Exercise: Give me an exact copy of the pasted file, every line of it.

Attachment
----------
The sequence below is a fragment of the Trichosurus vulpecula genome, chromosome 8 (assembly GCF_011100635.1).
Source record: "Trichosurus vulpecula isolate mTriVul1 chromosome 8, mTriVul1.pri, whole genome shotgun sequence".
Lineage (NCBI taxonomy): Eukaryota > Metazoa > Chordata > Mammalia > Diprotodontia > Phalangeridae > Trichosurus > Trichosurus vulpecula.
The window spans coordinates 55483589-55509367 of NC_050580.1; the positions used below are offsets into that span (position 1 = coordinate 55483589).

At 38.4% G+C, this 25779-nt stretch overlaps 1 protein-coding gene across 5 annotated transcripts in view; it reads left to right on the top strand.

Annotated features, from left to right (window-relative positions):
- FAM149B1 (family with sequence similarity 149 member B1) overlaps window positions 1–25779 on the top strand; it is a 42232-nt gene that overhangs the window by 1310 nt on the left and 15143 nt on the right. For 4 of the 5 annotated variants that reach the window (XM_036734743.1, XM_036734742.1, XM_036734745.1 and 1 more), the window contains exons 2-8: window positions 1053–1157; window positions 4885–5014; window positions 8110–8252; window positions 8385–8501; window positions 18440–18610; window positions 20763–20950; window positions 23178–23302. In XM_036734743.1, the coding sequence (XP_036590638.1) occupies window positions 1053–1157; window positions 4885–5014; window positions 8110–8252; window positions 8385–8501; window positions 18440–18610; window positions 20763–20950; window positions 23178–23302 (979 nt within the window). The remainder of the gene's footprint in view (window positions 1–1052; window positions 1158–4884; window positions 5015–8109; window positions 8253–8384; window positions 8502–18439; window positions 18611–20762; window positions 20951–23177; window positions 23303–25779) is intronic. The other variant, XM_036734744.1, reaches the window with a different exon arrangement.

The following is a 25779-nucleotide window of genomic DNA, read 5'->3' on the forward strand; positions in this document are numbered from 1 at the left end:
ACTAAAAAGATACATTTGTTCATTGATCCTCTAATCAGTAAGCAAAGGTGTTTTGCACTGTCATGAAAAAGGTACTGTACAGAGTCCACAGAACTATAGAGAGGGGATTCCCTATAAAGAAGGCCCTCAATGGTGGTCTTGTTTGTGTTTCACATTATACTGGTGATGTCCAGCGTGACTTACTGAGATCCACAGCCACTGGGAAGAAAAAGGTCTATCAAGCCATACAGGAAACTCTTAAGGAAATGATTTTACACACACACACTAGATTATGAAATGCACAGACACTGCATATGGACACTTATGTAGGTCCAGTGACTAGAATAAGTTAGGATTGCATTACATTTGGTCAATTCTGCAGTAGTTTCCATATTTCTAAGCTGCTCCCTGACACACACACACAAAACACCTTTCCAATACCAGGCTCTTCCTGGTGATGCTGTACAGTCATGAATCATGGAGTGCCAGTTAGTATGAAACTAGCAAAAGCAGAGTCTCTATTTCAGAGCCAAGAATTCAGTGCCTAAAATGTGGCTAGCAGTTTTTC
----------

The sequence below is a fragment of the Trichosurus vulpecula genome, chromosome 8 (assembly GCF_011100635.1).
Source record: "Trichosurus vulpecula isolate mTriVul1 chromosome 8, mTriVul1.pri, whole genome shotgun sequence".
Lineage (NCBI taxonomy): Eukaryota > Metazoa > Chordata > Mammalia > Diprotodontia > Phalangeridae > Trichosurus > Trichosurus vulpecula.
The window spans coordinates 55483589-55509367 of NC_050580.1; the positions used below are offsets into that span (position 1 = coordinate 55483589).

At 38.4% G+C, this 25779-nt stretch overlaps 1 protein-coding gene across 5 annotated transcripts in view; it reads left to right on the top strand.

Annotated features, from left to right (window-relative positions):
- FAM149B1 (family with sequence similarity 149 member B1) overlaps window positions 1–25779 on the top strand; it is a 42232-nt gene that overhangs the window by 1310 nt on the left and 15143 nt on the right. For 4 of the 5 annotated variants that reach the window (XM_036734743.1, XM_036734742.1, XM_036734745.1 and 1 more), the window contains exons 2-8: window positions 1053–1157; window positions 4885–5014; window positions 8110–8252; window positions 8385–8501; window positions 18440–18610; window positions 20763–20950; window positions 23178–23302. In XM_036734743.1, the coding sequence (XP_036590638.1) occupies window positions 1053–1157; window positions 4885–5014; window positions 8110–8252; window positions 8385–8501; window positions 18440–18610; window positions 20763–20950; window positions 23178–23302 (979 nt within the window). The remainder of the gene's footprint in view (window positions 1–1052; window positions 1158–4884; window positions 5015–8109; window positions 8253–8384; window positions 8502–18439; window positions 18611–20762; window positions 20951–23177; window positions 23303–25779) is intronic. The other variant, XM_036734744.1, reaches the window with a different exon arrangement.

The following is a 25779-nucleotide window of genomic DNA, read 5'->3' on the forward strand; positions in this document are numbered from 1 at the left end:
ACTAAAAAGATACATTTGTTCATTGATCCTCTAATCAGTAAGCAAAGGTGTTTTGCACTGTCATGAAAAAGGTACTGTACAGAGTCCACAGAACTATAGAGAGGGGATTCCCTATAAAGAAGGCCCTCAATGGTGGTCTTGTTTGTGTTTCACATTATACTGGTGATGTCCAGCGTGACTTACTGAGATCCACAGCCACTGGGAAGAAAAAGGTCTATCAAGCCATACAGGAAACTCTTAAGGAAATGATTTTACACACACACACTAGATTATGAAATGCACAGACACTGCATATGGACACTTATGTAGGTCCAGTGACTAGAATAAGTTAGGATTGCATTACATTTGGTCAATTCTGCAGTAGTTTCCATATTTCTAAGCTGCTCCCTGACACACACACACAAAACACCTTTCCAATACCAGGCTCTTCCTGGTGATGCTGTACAGTCATGAATCATGGAGTGCCAGTTAGTATGAAACTAGCAAAAGCAGAGTCTCTATTTCAGAGCCAAGAATTCAGTGCCTAAAATGTGGCTAGCAGTTTTTC